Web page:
Constantine I and Rome

Topics: Roman Empire, Han Dynasty, Constantine I Pages: 5 (1847 words) Published: March 24, 2011
A Comparison Of The Decline Of Han China And The Roman Empire A Comparison of the Decline of Han China and the Roman Empire       The decline of China and Rome both shared similar economic strife in that they were both subject to barbarian and nomadic invasions, therefore having to spend large amounts of money on frontier defense; however, they differed in that the Han Empire collapsed in part due to the high taxes imposed on the peasant class resulting in a large peasant rebellion, such as the Yellow Turbans, while in Rome tax collections was in danger of abandonment as residents of the empire were few in number and in financial difficulty. In addition, the two empires were similar socially because of large epidemics, diseases, and plagues that caused a population decrease. Also, both experienced a cultural decay in intellectual creativity and innovations. Differences appear in that China shared common culture, such as the Chinese script, while Rome was more fragmented causing a less severe fall in China than Rome. Politically, the falls of both Comparing Classical Athens And Han China

The differences between Classical Athens and Han China were major and distinctive. The background information, government, values of the individual, and art of each society show how differently each empire developed. Within the background information of both Athens and Han China you can automatically notice evident differences between the two. The first document shows the maps of both empires side by side. The Han Empire is isolated and much bigger than Athens's city-state Attica, which is a mere 50 miles long, while the Han Empires stretches to over 2400 miles long. Just their differences in size show how the Empires would have developed differently Since Athens is smaller the people are closer together so therefore it would have been easier to develop democracy there while everyone in Han China is more spread out. Therefore, Hans China would have be more difficult to govern if each citizen had a say in the government. The author of the maps is trying to show that The Han Empire was very different in size and geographically from Athens, and that because of these variations the two developed into dissimilar empires. The second and third documents show the population distribution in both Han China and Athens. The differences here are clear. First of all, there are only 315,000 people in all of Attica while Han China has 65,000,000. The total population of Han China is about 206 times bigger, which requires the need for a strong government system. The demographics also show distinct differences between the two empires. The majority of the residents in Athens was slaves, accounting for about 36% of the population, while in Han China they only had a few household slaves which fell into the category of "Mean people", which only account for about 7% of the population. Also, in Athens only 50,000 people out of 315,000 were citizens, all being male. Athens was a democracy, but just barely, because only the male citizens controlled the government. In Han China, the... Han And Rome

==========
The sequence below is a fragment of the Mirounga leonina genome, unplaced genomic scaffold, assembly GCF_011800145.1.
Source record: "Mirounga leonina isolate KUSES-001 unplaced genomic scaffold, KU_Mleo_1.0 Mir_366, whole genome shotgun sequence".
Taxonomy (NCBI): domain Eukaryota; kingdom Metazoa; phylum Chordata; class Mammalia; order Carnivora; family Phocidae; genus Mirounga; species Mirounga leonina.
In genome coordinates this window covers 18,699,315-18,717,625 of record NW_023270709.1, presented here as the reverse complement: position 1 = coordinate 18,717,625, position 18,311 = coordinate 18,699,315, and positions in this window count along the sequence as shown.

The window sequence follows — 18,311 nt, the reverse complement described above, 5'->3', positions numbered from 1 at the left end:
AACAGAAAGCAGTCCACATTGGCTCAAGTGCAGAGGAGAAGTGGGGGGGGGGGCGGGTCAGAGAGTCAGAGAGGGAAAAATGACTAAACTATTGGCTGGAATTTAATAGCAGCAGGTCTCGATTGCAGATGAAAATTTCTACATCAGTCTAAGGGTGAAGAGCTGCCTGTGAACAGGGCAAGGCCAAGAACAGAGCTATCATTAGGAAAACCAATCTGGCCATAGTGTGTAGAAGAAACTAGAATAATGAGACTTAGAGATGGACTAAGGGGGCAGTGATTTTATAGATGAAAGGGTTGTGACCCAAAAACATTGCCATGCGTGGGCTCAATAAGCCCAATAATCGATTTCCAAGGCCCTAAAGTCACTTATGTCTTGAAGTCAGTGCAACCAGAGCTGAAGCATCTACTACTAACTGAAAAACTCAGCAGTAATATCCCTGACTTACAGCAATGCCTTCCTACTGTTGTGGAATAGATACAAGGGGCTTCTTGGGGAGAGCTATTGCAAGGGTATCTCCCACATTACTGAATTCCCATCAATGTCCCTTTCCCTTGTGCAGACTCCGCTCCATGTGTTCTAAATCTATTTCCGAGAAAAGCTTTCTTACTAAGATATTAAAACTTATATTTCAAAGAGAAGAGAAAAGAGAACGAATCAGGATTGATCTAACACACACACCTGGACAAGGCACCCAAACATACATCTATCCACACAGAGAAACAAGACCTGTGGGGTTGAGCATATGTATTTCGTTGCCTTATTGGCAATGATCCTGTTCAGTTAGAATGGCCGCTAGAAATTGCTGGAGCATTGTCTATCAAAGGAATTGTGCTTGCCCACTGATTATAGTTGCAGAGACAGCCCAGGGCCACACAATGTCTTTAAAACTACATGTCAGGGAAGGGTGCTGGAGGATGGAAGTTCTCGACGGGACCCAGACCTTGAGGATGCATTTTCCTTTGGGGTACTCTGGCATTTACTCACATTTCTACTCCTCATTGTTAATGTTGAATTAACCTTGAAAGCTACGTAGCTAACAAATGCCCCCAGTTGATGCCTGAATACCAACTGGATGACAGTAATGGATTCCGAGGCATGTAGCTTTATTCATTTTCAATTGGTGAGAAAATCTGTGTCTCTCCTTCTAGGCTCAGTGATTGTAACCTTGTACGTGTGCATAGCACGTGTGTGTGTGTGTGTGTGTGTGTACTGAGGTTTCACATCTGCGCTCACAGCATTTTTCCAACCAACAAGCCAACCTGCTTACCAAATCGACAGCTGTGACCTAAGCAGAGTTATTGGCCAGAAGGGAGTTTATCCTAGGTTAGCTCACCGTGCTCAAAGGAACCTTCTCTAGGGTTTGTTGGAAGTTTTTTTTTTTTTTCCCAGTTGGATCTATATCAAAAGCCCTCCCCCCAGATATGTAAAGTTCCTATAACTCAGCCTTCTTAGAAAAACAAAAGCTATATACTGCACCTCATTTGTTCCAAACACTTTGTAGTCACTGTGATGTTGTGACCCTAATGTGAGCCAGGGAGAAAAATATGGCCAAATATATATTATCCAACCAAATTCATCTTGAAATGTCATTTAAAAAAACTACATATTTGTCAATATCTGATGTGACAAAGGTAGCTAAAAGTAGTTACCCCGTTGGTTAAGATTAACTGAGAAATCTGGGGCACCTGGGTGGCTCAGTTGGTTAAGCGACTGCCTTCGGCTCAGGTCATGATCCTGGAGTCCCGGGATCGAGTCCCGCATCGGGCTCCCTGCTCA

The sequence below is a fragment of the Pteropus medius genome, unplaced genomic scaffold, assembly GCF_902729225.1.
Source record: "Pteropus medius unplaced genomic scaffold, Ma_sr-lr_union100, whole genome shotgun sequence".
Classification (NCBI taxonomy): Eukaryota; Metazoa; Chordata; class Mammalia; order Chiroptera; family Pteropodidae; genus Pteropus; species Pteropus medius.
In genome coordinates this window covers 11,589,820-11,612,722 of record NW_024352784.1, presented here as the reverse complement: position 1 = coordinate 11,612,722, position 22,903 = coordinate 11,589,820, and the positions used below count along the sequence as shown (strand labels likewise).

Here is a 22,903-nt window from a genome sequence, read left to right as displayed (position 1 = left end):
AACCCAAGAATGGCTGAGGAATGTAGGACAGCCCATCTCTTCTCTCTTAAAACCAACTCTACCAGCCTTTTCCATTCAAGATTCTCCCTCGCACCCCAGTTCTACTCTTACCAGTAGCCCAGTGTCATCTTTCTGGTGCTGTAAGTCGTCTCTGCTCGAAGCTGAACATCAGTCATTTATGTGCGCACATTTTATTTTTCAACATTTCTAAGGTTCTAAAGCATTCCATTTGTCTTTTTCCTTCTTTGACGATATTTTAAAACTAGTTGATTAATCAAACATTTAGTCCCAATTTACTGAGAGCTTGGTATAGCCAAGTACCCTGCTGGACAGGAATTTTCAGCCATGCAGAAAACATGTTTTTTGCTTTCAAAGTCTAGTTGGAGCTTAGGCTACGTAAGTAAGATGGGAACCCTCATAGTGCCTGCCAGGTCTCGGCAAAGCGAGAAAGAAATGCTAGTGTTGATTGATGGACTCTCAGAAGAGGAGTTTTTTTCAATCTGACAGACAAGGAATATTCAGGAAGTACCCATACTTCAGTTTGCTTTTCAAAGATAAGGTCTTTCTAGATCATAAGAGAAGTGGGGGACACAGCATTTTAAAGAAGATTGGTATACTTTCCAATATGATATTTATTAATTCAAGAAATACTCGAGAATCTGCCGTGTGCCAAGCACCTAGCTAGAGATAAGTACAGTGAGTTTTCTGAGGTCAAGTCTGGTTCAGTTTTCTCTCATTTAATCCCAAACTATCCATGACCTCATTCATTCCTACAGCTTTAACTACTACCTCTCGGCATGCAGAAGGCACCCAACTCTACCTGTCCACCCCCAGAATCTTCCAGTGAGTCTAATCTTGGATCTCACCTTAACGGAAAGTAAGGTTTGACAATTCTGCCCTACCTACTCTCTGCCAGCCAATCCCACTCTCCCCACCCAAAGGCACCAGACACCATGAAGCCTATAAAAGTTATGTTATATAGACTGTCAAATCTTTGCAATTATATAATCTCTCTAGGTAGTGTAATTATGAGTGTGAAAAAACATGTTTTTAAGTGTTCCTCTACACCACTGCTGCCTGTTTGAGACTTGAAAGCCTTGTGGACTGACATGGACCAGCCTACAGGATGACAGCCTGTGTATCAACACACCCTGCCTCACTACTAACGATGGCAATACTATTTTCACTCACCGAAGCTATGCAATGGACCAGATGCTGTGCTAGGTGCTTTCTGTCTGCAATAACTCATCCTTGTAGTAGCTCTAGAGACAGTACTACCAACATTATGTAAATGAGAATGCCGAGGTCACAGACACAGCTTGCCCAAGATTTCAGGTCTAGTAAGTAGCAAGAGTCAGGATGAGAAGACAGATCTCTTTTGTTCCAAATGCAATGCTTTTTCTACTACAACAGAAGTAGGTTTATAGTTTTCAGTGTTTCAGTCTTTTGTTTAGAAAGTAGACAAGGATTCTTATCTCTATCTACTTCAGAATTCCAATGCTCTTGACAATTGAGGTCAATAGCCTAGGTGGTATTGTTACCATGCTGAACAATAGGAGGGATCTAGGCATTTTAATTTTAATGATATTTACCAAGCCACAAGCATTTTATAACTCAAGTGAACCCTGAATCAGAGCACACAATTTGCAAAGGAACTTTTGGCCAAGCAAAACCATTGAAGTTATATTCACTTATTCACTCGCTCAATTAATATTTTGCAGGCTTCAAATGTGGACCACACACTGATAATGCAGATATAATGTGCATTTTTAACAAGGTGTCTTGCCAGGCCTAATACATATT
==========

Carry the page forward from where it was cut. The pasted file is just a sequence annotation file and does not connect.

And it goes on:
Han China which had flourished from 206 B.C.E. to 220 C.E. and Imperial Rome who thrived from 31 B.C.E. to 476 C.E. Both Empires demonstrate the inability to manage a large territory and defend extensive borders in terms of politics, However, Rome and China also have two very different political systems, based on their governments.

Han China and Imperial Rome practiced different methods of political and social control. In China, Confucianism was the ideology that dictated everything. Loyalty to the emperor and a superior were strong points of Confucianism. Society was viewed as a family unit. This combined with the importance of filial piety created a very centralized, close unit political system. The empire was run by an emperor who ruled as a mandate of heaven. The Han developed a merit based civil service with exhaustible foot soldiers. Rather, China prioritized...
Continue Reading

Please join StudyMode to read the full document

You May Also Find These Documents Helpful

  • rome Essay
  • Rome Essay
  • Rome Essay
  • The Rise of Rome Essay
  • Slavery in Rome Essay
  • rome Essay
  • Essay on Rome
  • rome Essay

Become a StudyMode Member

Sign Up - It's Free